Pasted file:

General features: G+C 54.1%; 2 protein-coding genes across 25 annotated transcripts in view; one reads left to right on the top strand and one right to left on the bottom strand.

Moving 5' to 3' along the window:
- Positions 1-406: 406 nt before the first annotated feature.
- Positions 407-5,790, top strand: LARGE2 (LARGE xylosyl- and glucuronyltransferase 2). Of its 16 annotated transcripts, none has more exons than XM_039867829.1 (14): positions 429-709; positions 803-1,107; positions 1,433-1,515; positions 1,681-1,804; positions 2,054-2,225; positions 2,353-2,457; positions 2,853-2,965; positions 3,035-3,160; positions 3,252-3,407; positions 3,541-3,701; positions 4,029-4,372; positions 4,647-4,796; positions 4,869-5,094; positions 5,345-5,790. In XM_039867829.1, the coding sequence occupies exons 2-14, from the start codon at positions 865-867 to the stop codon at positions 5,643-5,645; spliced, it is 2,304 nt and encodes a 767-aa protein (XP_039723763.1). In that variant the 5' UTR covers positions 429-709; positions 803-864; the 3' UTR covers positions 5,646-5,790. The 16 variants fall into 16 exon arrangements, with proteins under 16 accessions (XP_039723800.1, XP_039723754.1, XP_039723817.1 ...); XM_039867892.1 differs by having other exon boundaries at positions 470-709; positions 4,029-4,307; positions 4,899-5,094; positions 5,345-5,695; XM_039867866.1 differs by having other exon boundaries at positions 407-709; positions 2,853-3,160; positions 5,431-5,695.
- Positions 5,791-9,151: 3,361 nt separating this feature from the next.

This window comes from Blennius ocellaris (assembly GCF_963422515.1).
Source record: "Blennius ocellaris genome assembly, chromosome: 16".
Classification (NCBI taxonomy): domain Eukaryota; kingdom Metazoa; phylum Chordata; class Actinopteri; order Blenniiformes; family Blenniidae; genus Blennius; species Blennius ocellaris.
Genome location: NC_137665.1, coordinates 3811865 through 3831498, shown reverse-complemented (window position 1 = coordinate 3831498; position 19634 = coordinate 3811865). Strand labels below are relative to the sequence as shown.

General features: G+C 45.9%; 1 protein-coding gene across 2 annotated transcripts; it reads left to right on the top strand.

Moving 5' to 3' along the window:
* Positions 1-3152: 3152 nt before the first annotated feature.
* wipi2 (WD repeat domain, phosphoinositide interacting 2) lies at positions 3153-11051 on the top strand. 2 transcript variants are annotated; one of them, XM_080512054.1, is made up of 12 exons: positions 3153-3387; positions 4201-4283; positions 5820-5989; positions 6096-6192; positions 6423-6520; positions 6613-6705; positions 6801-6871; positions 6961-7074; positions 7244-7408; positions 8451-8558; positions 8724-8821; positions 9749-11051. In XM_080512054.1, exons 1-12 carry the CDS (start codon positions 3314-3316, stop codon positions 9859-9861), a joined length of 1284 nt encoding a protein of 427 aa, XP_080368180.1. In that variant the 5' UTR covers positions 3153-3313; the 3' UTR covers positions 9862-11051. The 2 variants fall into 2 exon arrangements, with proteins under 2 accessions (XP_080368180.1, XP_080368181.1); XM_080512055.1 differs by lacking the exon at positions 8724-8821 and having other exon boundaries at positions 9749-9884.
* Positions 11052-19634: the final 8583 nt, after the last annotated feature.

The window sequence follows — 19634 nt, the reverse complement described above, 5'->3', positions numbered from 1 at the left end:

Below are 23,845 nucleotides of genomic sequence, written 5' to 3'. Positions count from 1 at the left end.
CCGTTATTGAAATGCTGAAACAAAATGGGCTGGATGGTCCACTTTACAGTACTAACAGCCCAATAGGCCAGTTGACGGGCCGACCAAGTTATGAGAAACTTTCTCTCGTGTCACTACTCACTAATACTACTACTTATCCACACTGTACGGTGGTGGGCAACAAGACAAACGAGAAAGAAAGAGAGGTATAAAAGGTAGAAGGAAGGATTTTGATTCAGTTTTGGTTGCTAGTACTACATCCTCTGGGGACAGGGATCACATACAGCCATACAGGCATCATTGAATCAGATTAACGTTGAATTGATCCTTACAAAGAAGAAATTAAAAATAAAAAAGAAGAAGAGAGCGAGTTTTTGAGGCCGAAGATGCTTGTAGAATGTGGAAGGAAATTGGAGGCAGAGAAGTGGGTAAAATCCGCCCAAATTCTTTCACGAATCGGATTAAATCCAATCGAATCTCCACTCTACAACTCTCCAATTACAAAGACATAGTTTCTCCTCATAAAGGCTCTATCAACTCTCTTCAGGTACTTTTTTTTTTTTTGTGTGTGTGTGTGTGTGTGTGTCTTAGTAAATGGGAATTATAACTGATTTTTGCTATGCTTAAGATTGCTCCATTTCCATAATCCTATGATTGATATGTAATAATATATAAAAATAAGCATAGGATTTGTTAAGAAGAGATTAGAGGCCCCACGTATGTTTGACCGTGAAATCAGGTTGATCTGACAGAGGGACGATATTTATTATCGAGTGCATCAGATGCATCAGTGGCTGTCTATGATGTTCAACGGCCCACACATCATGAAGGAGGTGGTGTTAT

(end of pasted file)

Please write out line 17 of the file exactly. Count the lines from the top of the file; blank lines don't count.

CCGTTATTGAAATGCTGAAACAAAATGGGCTGGATGGTCCACTTTACAGTACTAACAGCCCAATAGGCCAGTTGACGGGCCGACCAAGTTATGAGAAACTTTCTCTCGTGTCACTACTCACTAATACTACTACTTATCCACACTGTACGGTGGTGGGCAACAAGACAAACGAGAAAGAAAGAGAGGTATAAAAGGTAGAAGGAAGGATTTTGATTCAGTTTTGGTTGCTAGTACTACATCCTCTGGGGACAGGGATCACATACAGCCATACAGGCATCATTGAATCAGATTAACGTTGAATTGATCCTTACAAAGAAGAAATTAAAAATAAAAAAGAAGAAGAGAGCGAGTTTTTGAGGCCGAAGATGCTTGTAGAATGTGGAAGGAAATTGGAGGCAGAGAAGTGGGTAAAATCCGCCCAAATTCTTTCACGAATCGGATTAAATCCAATCGAATCTCCACTCTACAACTCTCCAATTACAAAGACATAGTTTCTCCTCATAAAGGCTCTATCAACTCTCTTCAGGTACTTTTTTTTTTTTTGTGTGTGTGTGTGTGTGTGTGTCTTAGTAAATGGGAATTATAACTGATTTTTGCTATGCTTAAGATTGCTCCATTTCCATAATCCTATGATTGATATGTAATAATATATAAAAATAAGCATAGGATTTGTTAAGAAGAGATTAGAGGCCCCACGTATGTTTGACCGTGAAATCAGGTTGATCTGACAGAGGGACGATATTTATTATCGAGTGCATCAGATGCATCAGTGGCTGTCTATGATGTTCAACGGCCCACACATCATGAAGGAGGTGGTGTTAT